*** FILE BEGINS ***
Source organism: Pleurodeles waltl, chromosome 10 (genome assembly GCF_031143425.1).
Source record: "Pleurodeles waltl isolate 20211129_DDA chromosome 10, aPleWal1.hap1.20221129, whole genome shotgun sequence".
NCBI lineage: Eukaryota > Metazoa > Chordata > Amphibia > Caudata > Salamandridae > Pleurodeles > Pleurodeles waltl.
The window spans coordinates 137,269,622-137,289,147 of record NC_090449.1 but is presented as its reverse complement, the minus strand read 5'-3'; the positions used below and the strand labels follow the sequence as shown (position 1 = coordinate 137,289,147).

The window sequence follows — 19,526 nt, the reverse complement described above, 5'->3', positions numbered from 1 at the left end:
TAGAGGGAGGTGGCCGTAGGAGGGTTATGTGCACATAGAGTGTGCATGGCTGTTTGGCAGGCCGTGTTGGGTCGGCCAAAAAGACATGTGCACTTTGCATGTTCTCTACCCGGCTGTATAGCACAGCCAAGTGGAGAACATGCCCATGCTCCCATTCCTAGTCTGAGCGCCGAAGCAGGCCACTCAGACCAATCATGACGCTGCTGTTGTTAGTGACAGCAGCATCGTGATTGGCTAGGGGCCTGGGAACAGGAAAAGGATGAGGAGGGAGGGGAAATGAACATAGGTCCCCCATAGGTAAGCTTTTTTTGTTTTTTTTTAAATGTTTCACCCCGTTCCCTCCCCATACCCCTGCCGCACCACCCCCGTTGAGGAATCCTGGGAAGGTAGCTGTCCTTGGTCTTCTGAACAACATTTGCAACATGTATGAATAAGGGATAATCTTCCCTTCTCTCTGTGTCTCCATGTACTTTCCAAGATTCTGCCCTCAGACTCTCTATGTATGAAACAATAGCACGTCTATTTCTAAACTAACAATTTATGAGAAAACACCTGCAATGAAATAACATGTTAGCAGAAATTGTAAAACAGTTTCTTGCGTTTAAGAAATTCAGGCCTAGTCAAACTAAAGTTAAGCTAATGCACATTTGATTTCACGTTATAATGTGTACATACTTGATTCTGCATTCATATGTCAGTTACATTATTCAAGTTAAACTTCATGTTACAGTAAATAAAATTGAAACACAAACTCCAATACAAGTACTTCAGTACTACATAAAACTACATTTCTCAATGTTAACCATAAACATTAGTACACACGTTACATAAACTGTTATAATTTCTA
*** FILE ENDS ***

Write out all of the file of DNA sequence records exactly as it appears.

Source organism: Pleurodeles waltl, chromosome 10 (genome assembly GCF_031143425.1).
Source record: "Pleurodeles waltl isolate 20211129_DDA chromosome 10, aPleWal1.hap1.20221129, whole genome shotgun sequence".
NCBI lineage: Eukaryota > Metazoa > Chordata > Amphibia > Caudata > Salamandridae > Pleurodeles > Pleurodeles waltl.
The window spans coordinates 137,269,622-137,289,147 of record NC_090449.1 but is presented as its reverse complement, the minus strand read 5'-3'; the positions used below and the strand labels follow the sequence as shown (position 1 = coordinate 137,289,147).

The window sequence follows — 19,526 nt, the reverse complement described above, 5'->3', positions numbered from 1 at the left end:
TAGAGGGAGGTGGCCGTAGGAGGGTTATGTGCACATAGAGTGTGCATGGCTGTTTGGCAGGCCGTGTTGGGTCGGCCAAAAAGACATGTGCACTTTGCATGTTCTCTACCCGGCTGTATAGCACAGCCAAGTGGAGAACATGCCCATGCTCCCATTCCTAGTCTGAGCGCCGAAGCAGGCCACTCAGACCAATCATGACGCTGCTGTTGTTAGTGACAGCAGCATCGTGATTGGCTAGGGGCCTGGGAACAGGAAAAGGATGAGGAGGGAGGGGAAATGAACATAGGTCCCCCATAGGTAAGCTTTTTTTGTTTTTTTTTAAATGTTTCACCCCGTTCCCTCCCCATACCCCTGCCGCACCACCCCCGTTGAGGAATCCTGGGAAGGTAGCTGTCCTTGGTCTTCTGAACAACATTTGCAACATGTATGAATAAGGGATAATCTTCCCTTCTCTCTGTGTCTCCATGTACTTTCCAAGATTCTGCCCTCAGACTCTCTATGTATGAAACAATAGCACGTCTATTTCTAAACTAACAATTTATGAGAAAACACCTGCAATGAAATAACATGTTAGCAGAAATTGTAAAACAGTTTCTTGCGTTTAAGAAATTCAGGCCTAGTCAAACTAAAGTTAAGCTAATGCACATTTGATTTCACGTTATAATGTGTACATACTTGATTCTGCATTCATATGTCAGTTACATTATTCAAGTTAAACTTCATGTTACAGTAAATAAAATTGAAACACAAACTCCAATACAAGTACTTCAGTACTACATAAAACTACATTTCTCAATGTTAACCATAAACATTAGTACACACGTTACATAAACTGTTATAATTTCTA